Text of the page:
Several television programs originating in the Twin Cities have been aired nationally on terrestrial and cable TV networks. KTCA created the science program Newton's Apple and distributes a children's program today. A few unusual comedic shows also originated in the area. In the 1980s, KTMA (predecessor to WUCW) created a number of low-budget shows, including cult classic Mystery Science Theater 3000. The short-lived Let's Bowl started on KARE, and PBS series Mental Engineering originated on the Saint Paul cable access network.


The radio market in the Twin Cities is ranked 15th by Nielsen in 2018, similar to its TV market size.[52][53] In November 2018, the top five morning radio shows in the area were all FM stations: KSTP, KXFN, KQQL, KDWB, and KXXR.[54] Three of the top five morning radio stations are owned by iHeartRadio. Most radio stations broadcast on air, and can be heard as well over the internet, as live streams from the web site of each radio station.

KSTP, a television station, also has radio stations, with pop music format on FM and ESPN Radio on AM. KSTP-AM and FM are owned by Hubbard Broadcasting. In 1985, Hubbard – valued at $400 million – was one of the larger corporate media companies in the United States; in 2005, valued at US$1.2 billion, Hubbard is a fairly small major-market media operation.[citation needed]

The Twin Cities have a mix of commercial and non-commercial radio stations. The city's market is dominated by iHeartRadio which operates seven stations. Two small, independent stations are award winners — KUOM operated by the University of Minnesota and KFAI public access radio in Cedar Riverside.[55]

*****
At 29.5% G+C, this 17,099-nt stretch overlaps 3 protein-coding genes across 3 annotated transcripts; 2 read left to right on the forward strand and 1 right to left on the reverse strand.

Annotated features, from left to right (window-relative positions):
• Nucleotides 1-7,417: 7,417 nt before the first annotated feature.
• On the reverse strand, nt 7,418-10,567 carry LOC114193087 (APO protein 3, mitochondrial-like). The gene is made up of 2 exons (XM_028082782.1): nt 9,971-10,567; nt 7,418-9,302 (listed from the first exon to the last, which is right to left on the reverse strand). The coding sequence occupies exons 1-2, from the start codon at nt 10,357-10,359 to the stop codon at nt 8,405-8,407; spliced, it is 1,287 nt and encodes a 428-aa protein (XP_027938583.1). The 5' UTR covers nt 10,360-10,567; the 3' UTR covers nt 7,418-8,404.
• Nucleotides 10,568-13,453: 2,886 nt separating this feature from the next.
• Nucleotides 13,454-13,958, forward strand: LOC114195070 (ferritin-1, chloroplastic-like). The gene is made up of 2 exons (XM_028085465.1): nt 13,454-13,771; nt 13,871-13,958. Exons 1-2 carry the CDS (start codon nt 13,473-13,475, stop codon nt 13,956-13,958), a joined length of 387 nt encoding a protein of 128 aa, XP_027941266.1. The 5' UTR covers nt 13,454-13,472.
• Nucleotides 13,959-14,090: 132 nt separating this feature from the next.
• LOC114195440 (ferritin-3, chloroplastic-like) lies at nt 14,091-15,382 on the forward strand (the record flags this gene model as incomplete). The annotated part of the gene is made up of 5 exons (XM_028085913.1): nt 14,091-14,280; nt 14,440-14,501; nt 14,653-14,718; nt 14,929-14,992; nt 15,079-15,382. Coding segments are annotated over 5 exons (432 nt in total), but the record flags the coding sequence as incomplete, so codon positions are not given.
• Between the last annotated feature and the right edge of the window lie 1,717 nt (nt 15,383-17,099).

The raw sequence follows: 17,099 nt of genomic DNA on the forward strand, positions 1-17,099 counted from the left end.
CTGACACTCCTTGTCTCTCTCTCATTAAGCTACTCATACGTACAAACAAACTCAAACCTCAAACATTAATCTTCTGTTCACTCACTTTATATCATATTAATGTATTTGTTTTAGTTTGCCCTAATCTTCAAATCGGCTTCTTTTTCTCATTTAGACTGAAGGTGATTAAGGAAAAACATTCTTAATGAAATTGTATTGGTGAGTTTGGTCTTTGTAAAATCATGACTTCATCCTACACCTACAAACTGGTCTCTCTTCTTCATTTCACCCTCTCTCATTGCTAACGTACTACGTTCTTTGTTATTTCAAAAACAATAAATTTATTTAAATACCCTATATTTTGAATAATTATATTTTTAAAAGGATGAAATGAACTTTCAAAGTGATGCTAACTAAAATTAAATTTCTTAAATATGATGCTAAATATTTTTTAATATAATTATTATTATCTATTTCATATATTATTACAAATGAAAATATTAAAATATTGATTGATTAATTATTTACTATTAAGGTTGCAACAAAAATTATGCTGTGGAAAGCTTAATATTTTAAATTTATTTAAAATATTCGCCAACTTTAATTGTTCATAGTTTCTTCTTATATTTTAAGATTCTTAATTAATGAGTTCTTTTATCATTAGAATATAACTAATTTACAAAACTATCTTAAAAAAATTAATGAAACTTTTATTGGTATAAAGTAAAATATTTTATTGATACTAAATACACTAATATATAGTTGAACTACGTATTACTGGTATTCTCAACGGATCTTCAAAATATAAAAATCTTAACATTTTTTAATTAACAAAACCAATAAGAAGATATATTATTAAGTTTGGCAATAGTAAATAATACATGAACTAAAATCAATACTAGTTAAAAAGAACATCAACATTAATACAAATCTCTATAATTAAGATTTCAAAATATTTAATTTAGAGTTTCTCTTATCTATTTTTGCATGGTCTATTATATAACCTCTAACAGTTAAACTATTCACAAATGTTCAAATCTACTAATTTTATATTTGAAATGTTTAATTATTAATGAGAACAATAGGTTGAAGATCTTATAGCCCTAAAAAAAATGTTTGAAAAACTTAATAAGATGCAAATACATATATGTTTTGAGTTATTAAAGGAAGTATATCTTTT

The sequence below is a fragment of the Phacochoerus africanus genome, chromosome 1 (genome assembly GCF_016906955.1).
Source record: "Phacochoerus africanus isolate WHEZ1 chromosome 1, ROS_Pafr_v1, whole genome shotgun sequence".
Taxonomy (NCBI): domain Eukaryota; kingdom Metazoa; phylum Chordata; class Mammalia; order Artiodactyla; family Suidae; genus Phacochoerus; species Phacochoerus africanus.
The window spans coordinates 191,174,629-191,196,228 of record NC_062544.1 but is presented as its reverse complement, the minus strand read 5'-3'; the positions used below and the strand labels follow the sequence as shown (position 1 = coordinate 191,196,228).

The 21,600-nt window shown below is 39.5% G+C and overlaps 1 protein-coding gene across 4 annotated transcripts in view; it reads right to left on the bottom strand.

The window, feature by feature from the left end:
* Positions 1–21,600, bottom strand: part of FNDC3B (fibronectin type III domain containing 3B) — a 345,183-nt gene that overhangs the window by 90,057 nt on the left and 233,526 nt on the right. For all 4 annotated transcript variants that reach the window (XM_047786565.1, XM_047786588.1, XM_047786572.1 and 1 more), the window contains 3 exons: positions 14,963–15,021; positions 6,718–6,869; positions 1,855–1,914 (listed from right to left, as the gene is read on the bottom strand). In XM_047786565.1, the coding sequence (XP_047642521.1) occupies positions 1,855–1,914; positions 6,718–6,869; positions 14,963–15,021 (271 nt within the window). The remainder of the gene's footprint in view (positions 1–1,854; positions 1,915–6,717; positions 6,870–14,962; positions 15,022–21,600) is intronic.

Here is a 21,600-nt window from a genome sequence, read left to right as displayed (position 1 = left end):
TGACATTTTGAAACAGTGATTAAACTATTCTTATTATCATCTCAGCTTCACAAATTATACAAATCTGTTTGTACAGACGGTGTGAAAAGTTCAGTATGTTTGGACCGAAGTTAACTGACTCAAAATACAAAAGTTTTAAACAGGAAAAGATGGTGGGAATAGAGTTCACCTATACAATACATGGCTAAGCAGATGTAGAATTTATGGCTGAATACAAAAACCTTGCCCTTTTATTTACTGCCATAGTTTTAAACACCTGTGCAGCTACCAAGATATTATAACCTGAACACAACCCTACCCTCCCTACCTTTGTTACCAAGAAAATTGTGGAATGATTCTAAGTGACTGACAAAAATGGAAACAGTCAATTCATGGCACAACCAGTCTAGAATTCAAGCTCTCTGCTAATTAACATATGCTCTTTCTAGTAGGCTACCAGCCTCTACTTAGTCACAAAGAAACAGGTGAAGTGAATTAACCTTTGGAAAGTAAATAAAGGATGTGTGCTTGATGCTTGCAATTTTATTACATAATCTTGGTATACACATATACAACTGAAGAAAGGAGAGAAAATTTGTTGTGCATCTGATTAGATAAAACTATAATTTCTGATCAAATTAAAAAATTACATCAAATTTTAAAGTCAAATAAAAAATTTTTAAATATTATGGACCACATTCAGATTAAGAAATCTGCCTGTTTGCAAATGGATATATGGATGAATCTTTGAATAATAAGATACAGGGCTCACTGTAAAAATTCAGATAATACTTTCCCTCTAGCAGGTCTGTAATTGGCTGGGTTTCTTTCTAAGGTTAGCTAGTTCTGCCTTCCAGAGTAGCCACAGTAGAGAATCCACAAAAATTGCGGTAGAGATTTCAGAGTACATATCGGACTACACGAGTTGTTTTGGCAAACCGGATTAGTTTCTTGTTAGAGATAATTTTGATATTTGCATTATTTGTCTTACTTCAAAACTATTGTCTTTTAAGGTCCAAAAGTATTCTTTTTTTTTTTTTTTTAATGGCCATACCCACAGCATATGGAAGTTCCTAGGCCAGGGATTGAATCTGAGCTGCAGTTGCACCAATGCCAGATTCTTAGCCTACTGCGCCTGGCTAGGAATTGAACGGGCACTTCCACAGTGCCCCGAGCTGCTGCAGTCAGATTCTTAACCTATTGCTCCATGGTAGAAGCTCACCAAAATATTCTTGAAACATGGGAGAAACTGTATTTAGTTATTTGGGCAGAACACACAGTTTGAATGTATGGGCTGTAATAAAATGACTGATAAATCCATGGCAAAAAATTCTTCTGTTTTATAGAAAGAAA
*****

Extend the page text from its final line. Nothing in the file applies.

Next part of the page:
Minnesota Public Radio (MPR) airs on KNOW 91.1 FM, KSJN 91.5 FM and KCMP 89.3 FM, with separate programs on each station. It is a major player in the state and across the country, first known across the U.S. for the variety show A Prairie Home Companion, which ceased production in 2016.[56] Doing business under the name American Public Media, the company is the second largest producer of National Public Radio content, behind National Public Radio (of which MPR is an affiliate). KCMP is also known as The Current.

Independent media

The Twin Cities is also home to many independent media organizations, including The UpTake, MinnPost and Twin Cities Daily Planet.


Place of birth

Approximately 93.2% of the metropolitan area's population was native to the United States. Approximately 92.6% were born in the U.S. while 0.6% were born in Puerto Rico, a U.S. territory, or born abroad to American parents. The rest of the population (6.8%) were foreign-born.

The highest percentages of immigrants came from Asia (38.2%), Latin America (25.4%), and Africa (20.1%); smaller percentages of newcomers came from Europe (13.1%), other parts of North America (3.0%), and Oceania (0.2%).[citation needed]

With regards to ethnicity, the metropolitan area is predominantly white, with every county having at least 70% of its population coming from that background. However, the area is gradually becoming more diverse over time.[citation needed]


Guardian Angels Catholic Church in Chaska

Minneapolis–Saint Paul is also a major center for religion in the state, especially Christianity. The state headquarters of five major Christian churches are found here: the Roman Catholic Archdiocese of Saint Paul and Minneapolis, the Episcopal Diocese of Minnesota, the Presbyterian Synod of Lakes and Prairies, and The Church of Jesus Christ of Latter-day Saints (LDS Church). The Presbyterian and LDS churches both have missions in Saint Paul, Minneapolis, and Bloomington as well as the Orthodox Church in America.

The headquarters of the former American Lutheran Church (ALC), Evangelical Lutheran Church, Lutheran Free Church and the Augustana Evangelical Lutheran Church were located in Minneapolis; the headquarters of Augsburg Fortress publishing house still is. The Minneapolis Area Synod and the Saint Paul Area Synod are the first and third largest synods of the Evangelical Lutheran Church in America (ELCA), respectively.

The Evangelical Free Church of America has its headquarters in Bloomington, and the Association of Free Lutheran Congregations is headquartered in Plymouth, along with its seminary and a Bible School.